I think Aaron gives them something rare, something that makes them feel proud and humbled that they can be with him.

So, AHHHHHH indeed. Dr. G, Kathy and all people who work to give good dental care and sooo much more–Thanks We Love You. You make our mouths and hearts smile!

Keep Climbing: Onward and Upward

All my best,

Mary

Comments:

If you liked this post, please add your thoughts, share it on Twitter, Facebook… and other social media.
What do you think about the government cutting back dental services for people with disabilities? Does it make a difference if they only get their teeth cleaned once a year? Would they have extra reasons for needing check-ups twice a year? Is this discrimination? Are dental services for people with disabilities a waste of taxpayer dollars?

PS. You are allowed to disagree with me, a different viewpoint, helps us learn and find solutions.

Wolfensberger, W. (1989, December). Bill F.: Signs of the times read from the life of one mentally retarded man. Mental Retardation, 27(6), 369-373.

Unequal Justice | Bob Perske

In Bob Perske’s memory, I’m posting some of my favorite posts about him.

Bob Perske by Joe Arridy's Grave

Bob Perske by Joe Arridy's Grave

On January 7, 2011, Colorado Governor Bill Ritter, Jr. issued a “posthumous pardon” to Arridy, one of the five wrongly executed people with intellectual disabilities.

BOB PERSKE:

Pastor to People with Disabilities and their Families

Bob Perske is one of the most gentle and positive people I know. He lives God’s message to care for the “least of my brethern.”

It might surprise people to know Bob hangs out with criminals on death row.

In a previous post I shared his “history of people with disabilities and hope for families.”

Because Bob understands the history of people with disabilties, he knows FEAR was one of the main reasons for removing people from their families and locking them up in institutions, away from society. Fear is still one of the main reason people are excluded from quality lives in the community.

The world in which we live is not always safe, secure, and predictable. It does not always say “please” or “excuse me.” Everyday there is a possibility of being thrown up against a situation where we may have to risk everything, even our lives. This is the real world. We must work to develop every human resource within us in order to prepare for these days (Robert Perske: “The Dignity of Risk.” 1972).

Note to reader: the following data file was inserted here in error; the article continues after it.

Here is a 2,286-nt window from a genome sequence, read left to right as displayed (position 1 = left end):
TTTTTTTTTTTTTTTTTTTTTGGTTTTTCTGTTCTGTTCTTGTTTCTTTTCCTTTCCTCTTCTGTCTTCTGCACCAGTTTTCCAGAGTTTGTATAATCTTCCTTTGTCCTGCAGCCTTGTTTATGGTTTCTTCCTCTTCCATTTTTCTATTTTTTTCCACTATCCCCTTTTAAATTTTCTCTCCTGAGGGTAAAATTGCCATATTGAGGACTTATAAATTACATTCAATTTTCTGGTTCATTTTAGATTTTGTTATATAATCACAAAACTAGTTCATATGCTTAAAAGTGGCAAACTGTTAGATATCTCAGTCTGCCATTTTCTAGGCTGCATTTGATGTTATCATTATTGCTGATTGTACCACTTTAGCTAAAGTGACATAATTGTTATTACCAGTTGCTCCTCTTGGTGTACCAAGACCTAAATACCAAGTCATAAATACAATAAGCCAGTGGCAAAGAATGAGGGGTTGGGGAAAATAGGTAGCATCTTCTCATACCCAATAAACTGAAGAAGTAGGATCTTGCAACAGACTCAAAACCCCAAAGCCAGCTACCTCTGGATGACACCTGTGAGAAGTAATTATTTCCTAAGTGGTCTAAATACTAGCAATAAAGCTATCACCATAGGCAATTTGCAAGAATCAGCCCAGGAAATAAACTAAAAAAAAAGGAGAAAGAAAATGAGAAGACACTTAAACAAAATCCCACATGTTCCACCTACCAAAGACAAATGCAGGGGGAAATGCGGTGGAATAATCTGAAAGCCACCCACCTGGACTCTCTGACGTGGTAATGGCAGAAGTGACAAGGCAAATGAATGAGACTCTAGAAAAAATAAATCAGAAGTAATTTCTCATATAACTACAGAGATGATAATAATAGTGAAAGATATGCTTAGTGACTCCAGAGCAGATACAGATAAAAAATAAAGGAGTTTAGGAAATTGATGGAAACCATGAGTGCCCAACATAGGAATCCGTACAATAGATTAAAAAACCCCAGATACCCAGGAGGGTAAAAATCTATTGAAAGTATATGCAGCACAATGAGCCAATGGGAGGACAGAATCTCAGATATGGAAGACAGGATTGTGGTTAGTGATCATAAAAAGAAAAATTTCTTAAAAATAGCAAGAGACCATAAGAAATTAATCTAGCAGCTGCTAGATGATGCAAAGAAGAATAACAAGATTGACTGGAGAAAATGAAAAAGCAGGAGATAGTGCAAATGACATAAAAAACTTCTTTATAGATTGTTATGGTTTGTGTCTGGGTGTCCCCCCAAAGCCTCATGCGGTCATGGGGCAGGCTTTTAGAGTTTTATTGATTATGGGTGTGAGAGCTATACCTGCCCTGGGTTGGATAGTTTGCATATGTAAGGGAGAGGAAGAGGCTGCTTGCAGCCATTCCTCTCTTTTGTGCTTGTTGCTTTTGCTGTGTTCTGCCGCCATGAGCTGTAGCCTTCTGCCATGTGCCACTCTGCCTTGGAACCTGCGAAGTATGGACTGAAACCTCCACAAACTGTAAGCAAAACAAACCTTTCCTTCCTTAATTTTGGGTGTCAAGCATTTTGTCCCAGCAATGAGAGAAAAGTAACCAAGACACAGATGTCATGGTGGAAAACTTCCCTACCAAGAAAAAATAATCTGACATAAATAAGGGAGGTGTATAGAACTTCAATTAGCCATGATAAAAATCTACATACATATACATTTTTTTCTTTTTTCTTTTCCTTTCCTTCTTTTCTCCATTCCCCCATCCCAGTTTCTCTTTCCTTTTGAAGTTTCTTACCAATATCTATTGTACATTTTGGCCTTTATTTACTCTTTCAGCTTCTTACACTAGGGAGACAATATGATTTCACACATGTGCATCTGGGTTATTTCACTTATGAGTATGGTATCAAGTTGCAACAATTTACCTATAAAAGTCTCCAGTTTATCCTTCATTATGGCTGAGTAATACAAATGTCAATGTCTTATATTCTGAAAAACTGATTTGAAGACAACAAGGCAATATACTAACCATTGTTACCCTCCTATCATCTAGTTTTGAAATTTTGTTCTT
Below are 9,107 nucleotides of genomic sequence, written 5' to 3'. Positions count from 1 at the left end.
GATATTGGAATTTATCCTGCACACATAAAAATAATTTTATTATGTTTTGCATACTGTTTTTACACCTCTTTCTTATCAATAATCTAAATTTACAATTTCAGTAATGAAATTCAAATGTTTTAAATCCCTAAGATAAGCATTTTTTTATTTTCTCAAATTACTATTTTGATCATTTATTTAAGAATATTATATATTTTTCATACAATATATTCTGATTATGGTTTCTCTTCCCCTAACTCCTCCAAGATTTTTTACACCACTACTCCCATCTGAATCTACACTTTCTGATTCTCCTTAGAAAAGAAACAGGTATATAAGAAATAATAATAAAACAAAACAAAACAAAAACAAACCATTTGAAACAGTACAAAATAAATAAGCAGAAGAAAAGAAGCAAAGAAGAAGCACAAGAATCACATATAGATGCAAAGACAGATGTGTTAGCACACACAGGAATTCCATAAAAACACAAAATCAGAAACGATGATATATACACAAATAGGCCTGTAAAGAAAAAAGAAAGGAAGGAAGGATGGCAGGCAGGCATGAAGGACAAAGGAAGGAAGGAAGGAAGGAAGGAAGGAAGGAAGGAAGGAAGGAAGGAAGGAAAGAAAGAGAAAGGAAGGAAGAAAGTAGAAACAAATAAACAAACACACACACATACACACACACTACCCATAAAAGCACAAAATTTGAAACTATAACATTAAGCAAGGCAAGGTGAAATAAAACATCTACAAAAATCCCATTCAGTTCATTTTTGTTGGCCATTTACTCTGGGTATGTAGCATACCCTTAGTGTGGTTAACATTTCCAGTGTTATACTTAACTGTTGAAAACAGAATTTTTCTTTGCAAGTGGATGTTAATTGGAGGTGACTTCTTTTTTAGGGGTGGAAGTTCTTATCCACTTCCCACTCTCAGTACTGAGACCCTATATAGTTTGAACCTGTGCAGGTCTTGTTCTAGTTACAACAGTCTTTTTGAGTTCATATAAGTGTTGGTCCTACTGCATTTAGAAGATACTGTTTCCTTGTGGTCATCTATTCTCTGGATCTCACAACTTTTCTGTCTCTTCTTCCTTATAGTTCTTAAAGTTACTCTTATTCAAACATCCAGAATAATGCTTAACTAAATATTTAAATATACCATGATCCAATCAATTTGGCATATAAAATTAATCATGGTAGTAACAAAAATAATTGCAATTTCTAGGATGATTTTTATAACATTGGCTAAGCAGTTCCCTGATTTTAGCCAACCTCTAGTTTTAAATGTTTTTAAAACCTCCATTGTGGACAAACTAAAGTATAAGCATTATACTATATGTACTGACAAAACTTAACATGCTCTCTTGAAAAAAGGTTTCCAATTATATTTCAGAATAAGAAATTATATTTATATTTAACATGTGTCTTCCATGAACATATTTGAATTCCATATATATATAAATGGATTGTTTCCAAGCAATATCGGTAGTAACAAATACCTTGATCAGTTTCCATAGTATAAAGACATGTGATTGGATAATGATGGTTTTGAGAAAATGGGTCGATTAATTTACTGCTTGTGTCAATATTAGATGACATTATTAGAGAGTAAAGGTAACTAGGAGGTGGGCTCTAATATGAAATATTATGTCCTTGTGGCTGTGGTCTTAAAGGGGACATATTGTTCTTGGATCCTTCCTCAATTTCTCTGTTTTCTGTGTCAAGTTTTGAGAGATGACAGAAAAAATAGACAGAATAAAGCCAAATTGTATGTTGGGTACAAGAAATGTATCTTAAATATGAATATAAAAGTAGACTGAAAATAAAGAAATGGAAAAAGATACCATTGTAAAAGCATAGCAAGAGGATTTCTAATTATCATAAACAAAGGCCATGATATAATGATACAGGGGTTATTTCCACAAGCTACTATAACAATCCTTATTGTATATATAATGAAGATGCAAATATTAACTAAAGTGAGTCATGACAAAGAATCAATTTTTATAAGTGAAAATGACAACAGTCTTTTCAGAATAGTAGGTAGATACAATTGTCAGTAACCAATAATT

Bob is still hopeful for families, but he wanted to share his recent testimony about people with intellectual disabilities who have been convicted of serious crimes they didn’t commit. Crimes they confessed to because they wanted to make the police officers happy or get them to stop the interrogations. Crimes they didn’t even understand.

Everyone wants people who kill, steal and rape people behind bars. Everyone wants dangerous people off the streets. Everyone wants JUSTICE for the victims. And, Everyone wants the right person convicted.

But Bob Perske and others ask:

“What if the person who confesses to the crime is a person with an intellectual disability?”

Certainly, just because a person has the label of intellectual disability doesn’t make them innocent–but it also shouldn’t make them vulnerable to giving false testimony in our criminal justice system.

Bob writes:

Although I did a lot of writing about kids and families earlier, deep in my heart I think they also need to be aware of futures where they can be misunderstood by interrogators and they need to be alert and ready for these grim possibilities.

Unequal Justice by Bob Perske

Deadly Innocence by Bob Perske

What can we do?

ELECTRONIC RECORDING OF CUSTODIAL INTERROGATIONS
Robert Perske, Citizen Advocate
Persons With Intellectual Disabilities

Rperske@aol.com; www.robertperske.com
www.friendsofrichardlapointe.com
www.friendsofjoearridy.com

CT: REGARDING SB NO. 954 AN ACT CONCERNING THE ELECTRONIC RECORDING OF CUSTODIAL INTERROGATIONS (March 9, 2011)

Dear Committee Members:

For the past 34 years, I have served as a worker and author on cases involving persons with intellectual disabilities who were coerced into confessing to major felonies they did not commit.